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How can I stop my bosses from taking advantage of me?

Dear Ed,

What should I do if I feel like my internship is abusing me? I’ve been working 15 hour days, have e-mails filling up my inbox on days I’m not even in the office, and garner more responsibility than any other intern I know. I’m a firm believer in hard work and paying one’s dues, but I need to be getting paid for this! It’s been 5 months and I’ve had the prospect of paid work offered, then retracted. I don’t want to burn any bridges but I’m on the verge of an epic breakdown! Is there a way to try to make this situation work out for me?


*Name changed

Dear Emma,

It’s normal to feel overwhelmed at work–everyone feels that way sometimes. The first thing you should do is make a list of everything you do at your internship. Then prioritize the work. Are there things that you’re doing that you don’t need to do every day? Sometimes it helps to put all of your responsibilities into perspective when you have them all listed in front of you.

If you still feel as though you can’t cut back on anything or fit all of your tasks into your days, you should schedule a time to speak with your boss/intern supervisor. Instead of complaining or saying that you feel abused, explain that you really love the internship and that you are very grateful for the opportunity, but that you are feeling a bit overwhelmed. Ask if they be willing to go over your daily responsibilities with you so that maybe they could tell you what you do and don’t need to make a priority. Your boss might not even be aware of everything you do, and this meeting could remove some pressure from your workload.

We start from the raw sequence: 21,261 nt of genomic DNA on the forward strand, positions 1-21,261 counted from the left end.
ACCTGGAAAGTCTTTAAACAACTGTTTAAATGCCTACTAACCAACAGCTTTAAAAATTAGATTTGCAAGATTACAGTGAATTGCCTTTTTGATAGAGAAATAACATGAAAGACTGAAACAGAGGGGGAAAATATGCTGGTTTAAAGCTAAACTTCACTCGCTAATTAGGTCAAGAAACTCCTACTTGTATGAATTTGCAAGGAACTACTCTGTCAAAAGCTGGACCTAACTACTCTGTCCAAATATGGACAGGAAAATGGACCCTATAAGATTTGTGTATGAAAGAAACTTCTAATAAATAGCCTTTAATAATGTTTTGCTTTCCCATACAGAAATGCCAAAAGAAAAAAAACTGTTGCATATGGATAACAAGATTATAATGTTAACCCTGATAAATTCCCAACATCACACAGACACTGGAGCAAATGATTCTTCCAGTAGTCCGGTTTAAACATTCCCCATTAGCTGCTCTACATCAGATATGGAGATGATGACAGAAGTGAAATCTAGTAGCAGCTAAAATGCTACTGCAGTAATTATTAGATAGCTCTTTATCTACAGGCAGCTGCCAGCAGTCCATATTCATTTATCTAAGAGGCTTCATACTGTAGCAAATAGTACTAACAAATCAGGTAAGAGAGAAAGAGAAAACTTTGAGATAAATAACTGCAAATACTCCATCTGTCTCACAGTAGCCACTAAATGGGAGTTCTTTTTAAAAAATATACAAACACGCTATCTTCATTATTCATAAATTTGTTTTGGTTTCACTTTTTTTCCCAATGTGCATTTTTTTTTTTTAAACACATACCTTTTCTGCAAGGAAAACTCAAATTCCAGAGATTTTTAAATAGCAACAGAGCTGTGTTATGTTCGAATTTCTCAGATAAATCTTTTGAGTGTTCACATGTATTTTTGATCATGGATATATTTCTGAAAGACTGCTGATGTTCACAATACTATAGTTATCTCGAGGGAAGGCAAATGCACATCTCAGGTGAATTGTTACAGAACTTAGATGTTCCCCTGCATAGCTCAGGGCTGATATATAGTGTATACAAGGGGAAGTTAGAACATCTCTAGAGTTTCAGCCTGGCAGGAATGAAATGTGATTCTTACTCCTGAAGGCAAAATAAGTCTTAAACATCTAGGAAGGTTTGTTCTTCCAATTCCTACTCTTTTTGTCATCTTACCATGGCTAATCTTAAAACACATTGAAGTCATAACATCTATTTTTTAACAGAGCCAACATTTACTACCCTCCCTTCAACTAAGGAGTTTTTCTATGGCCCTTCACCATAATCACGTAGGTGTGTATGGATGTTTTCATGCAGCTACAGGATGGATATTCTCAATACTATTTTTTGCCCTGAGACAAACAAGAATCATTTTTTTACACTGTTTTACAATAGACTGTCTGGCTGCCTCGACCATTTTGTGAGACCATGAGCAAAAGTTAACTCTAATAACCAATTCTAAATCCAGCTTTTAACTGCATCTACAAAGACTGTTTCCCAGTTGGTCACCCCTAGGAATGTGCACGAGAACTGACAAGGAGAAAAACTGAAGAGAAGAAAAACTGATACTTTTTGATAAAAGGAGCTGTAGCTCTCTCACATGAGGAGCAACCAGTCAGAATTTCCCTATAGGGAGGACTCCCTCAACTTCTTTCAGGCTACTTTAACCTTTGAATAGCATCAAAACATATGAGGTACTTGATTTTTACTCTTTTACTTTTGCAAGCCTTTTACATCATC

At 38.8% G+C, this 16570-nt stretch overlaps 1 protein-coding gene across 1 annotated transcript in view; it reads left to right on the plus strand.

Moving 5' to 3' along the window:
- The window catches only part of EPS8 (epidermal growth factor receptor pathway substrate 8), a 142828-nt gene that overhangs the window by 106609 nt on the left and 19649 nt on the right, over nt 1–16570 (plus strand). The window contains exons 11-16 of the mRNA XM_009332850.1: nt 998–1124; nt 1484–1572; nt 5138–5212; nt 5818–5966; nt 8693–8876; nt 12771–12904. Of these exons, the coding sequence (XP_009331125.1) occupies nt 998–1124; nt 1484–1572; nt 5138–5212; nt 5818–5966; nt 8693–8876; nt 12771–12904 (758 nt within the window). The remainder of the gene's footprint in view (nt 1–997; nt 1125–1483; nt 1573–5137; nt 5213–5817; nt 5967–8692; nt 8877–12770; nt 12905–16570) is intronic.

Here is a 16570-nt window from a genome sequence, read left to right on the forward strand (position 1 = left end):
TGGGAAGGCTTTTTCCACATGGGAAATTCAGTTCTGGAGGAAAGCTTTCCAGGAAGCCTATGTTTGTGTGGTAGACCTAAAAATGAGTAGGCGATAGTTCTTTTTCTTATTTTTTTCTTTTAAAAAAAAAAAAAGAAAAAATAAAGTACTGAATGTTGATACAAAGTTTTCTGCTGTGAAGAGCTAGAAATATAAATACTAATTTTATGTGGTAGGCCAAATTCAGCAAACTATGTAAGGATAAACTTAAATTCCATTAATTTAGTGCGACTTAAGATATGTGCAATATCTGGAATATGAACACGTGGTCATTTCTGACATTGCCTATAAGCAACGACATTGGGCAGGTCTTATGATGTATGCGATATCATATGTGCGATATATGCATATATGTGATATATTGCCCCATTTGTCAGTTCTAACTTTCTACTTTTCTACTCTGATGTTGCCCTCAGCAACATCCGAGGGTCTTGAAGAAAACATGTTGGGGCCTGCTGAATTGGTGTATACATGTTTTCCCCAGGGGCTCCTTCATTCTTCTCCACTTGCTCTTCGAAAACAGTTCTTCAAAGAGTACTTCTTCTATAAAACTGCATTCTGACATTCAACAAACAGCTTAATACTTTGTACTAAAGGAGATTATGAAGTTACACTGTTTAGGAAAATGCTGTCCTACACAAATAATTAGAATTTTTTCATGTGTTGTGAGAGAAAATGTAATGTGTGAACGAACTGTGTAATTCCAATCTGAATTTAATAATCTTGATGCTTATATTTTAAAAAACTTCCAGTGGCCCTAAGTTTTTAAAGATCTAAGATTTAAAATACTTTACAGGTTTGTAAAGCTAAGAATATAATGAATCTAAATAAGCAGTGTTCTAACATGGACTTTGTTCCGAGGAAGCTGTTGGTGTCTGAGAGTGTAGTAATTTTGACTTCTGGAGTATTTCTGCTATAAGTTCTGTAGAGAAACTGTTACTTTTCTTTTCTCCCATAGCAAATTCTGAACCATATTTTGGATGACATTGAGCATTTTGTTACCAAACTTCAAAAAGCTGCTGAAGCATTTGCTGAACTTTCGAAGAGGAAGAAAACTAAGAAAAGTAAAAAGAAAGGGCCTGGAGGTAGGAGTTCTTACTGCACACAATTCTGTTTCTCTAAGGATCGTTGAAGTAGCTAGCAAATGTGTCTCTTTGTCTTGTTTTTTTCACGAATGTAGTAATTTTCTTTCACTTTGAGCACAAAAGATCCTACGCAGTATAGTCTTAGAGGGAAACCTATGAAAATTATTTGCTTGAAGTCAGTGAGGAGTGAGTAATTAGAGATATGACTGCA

As for the “prospect of paid work offered, then retracted” comment, if they said the internship would become a full-time, paid position, set up a meeting with your boss about it. Explain that you really would love to be able to transition from intern to freelance (or even full-time) staff, and that you were very optimistic about that happening when they offered you the opportunity for paid work. They should be able to give you an answer if that’s a realistic goal or not. Hopefully they’ll have a timeline for you–either immediately (which would be the best answer!) or they might say in a month which is a signal for you to follow up again at that time. If they can’t give you a direct answer, you need to make the decision–look for a new internship/job, or wait it out. If you decide to leave, do it on good terms by offering to train your replacement–or even suggesting a replacement if you know someone–and you won’t be burning a bridge.

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